I was starting to get a little short breath and wheezy , so I go to use one of my inhalers and guess what? They’re no longer in my hands ! I lost not just one…but BOTH of my albuterol inhalers.! They must have slipped out of my hands somewhere between mile 7 and mile 8 . I think it happened while was reaching for water at one of the aid stations. I had been carrying that stupid rain poncho with one of the inhalers wrapped in side,it must of fell out.
Inhalers are my life blood during a long walk race. During a typical marathon I’ll use my albuterol at least 12 times, maybe more. They’re more important to me than water.
Without the medicine, I can’t exert myself. Simply put …..no inhalers , means no race!
At this point I started panicking, so I turned around and back tracked a full mile searching in vane for these two lost inhalers. I think they were swept up with the paper cups on the ground. I was so pissed off at myself.
How could I be so careless? I had extra inhalers in my room, but I’m the only one who had the keys.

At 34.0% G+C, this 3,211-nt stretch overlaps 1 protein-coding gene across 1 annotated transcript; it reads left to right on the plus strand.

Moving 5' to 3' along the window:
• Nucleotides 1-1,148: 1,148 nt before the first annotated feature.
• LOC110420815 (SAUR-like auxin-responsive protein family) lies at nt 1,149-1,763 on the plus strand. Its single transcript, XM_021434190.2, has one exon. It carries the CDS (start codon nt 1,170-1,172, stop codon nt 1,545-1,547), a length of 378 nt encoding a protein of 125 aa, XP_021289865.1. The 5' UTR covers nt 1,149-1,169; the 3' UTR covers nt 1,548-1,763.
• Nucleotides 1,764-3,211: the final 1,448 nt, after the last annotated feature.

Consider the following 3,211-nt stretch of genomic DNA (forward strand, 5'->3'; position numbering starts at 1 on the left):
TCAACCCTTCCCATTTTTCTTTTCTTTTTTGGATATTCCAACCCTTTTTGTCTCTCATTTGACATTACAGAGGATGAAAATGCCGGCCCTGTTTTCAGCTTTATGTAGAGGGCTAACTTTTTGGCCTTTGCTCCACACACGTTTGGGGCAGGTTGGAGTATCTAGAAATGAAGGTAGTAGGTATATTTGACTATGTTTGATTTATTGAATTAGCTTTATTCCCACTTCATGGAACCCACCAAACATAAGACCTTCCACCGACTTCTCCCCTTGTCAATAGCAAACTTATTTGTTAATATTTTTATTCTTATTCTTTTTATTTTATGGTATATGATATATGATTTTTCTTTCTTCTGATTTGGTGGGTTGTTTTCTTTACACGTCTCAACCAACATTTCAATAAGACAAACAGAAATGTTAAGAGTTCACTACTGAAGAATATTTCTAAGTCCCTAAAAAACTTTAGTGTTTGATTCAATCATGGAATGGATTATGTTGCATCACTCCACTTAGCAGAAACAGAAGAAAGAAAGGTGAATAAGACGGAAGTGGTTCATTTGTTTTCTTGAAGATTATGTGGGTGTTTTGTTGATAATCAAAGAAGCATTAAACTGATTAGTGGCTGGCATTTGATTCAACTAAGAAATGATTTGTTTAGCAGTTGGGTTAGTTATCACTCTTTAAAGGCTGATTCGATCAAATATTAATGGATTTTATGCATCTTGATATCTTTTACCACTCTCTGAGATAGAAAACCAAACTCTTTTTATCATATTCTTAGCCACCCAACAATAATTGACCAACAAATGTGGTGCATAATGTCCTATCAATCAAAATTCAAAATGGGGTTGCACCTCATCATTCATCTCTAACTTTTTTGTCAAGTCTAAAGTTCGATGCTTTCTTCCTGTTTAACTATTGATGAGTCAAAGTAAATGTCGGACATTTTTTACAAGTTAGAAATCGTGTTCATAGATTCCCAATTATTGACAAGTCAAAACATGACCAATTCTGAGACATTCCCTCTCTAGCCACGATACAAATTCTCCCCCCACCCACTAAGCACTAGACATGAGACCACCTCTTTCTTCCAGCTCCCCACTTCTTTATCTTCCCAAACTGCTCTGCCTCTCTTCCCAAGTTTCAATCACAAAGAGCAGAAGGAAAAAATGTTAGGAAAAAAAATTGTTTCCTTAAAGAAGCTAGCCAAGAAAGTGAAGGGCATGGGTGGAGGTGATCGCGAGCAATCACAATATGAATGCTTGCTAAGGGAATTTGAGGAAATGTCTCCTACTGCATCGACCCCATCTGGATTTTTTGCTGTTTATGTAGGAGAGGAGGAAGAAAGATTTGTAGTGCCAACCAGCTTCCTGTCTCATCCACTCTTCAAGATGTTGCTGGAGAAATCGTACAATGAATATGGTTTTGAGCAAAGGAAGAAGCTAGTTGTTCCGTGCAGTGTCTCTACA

By this time I had all but resigned myself to the fact the race was over for me.
Then it dawned on me….I could use an over the counter inhaler like Primatine mist. But how would I get it on the course. Then the light bulb went off again…….. Anita is out along the course somewhere…..with a moped.
I immediately called her an told her the situation. Without hesitation, she told me she’d get on her scooter and find a drug store ( remember we’re talking early Sunday morning) and would call me back in 20 minutes. At that point my hopes were up again, so I decided to resume my walking , but at a much slower pace so that my breathing wouldn’t get worse.
15 minutes later, she calls me and tells me that she found a drug store that has primatene mist, but that it’s locked behind the pharmacy counter until the pharmacy opens at 10 am. She told me she would wait for them to open and get the medicine to me at mile 12 . (That was as close as she could get to me because the course was closed to traffic after mile 12.) That would save the race for me, but was going to put me behind another 15 -20minutes . Hey, I’m not going to PR anyway, so what’s another 15 minutes. Well, wouldn’t you know it… Anita worked her magical powers by convincing the people at the store to have pity on this poor pathetic little asthmatic racewalker. They agreed to open up the counter early for her and by the time I got to mile 12, Anita AND Brandon were both waiting for me with the primatene mist.